Casey Key is a eight mile long barrier island on the West Coast of Florida, only 15 miles south of Sarasota. It stretches from Siesta Key on the north to Venice at the southern tip and has ready access to the Gulf of Mexico. A majority of the island is less than a quarter of a mile wide, with the beaches along the Gulf on the west and Little Sarasota Bay on the east
The island was known as "Chaise's Key" when the first map was made in 1849. It was renamed "Casey Key" in 1856 and then "Treasure Island" during the Florida land boom in the 1920s. After the collapse of the boom, it reverted back to Casey Key.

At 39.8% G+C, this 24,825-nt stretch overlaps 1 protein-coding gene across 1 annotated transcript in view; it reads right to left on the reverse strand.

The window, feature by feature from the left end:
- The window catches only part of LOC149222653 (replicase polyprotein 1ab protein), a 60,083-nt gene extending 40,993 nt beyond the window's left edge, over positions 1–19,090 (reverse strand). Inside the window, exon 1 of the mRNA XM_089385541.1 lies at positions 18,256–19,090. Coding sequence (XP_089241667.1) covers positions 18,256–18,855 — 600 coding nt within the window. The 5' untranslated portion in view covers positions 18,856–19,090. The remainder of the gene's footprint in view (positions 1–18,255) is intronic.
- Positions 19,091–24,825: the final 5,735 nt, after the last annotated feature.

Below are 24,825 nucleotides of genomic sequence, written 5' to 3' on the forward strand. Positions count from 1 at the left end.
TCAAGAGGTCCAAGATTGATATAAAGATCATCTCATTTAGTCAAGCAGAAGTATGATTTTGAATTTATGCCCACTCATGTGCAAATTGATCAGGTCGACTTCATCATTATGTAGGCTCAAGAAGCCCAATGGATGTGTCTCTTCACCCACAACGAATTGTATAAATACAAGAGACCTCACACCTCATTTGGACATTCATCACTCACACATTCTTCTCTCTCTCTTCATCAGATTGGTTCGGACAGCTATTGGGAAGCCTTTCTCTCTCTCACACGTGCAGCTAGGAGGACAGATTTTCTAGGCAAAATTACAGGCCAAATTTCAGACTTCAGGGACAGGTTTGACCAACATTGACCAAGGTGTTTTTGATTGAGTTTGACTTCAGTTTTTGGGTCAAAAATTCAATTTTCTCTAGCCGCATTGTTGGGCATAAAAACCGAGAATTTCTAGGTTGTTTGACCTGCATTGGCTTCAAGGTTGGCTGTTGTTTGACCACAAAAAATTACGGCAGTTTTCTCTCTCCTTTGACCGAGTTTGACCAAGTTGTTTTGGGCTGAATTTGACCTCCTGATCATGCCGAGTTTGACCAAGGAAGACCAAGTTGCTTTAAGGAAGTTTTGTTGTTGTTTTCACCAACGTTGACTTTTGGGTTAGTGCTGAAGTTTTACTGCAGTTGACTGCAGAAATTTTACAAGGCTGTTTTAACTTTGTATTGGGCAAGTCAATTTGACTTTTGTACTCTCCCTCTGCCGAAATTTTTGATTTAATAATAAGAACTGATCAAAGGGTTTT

Unlike many of the barrier islands along the Gulf of Mexico coast, Casey Key consists almost entirely of single-family homes, as the island is a conservation district, established in the early 1970's by the Florida State Legislature. Ground elevations on Casey Key are generally favorable (i.e. higher) than most barrier islands, which is highly beneficial to its homeowners.
Casey Key residents get to enjoy the beaches and boating opportunities, as well as the unsurpassed sunset views over the Gulf. A quaint collection of inns is a stroll away from the public beach access and marina rentals. The twisty curves and little traffic also make for a great bike riding. In addition, top restaurants and shopping, as well as golfing and tennis are nearby. Other activities include boating, volleyball, picnicking and fishing.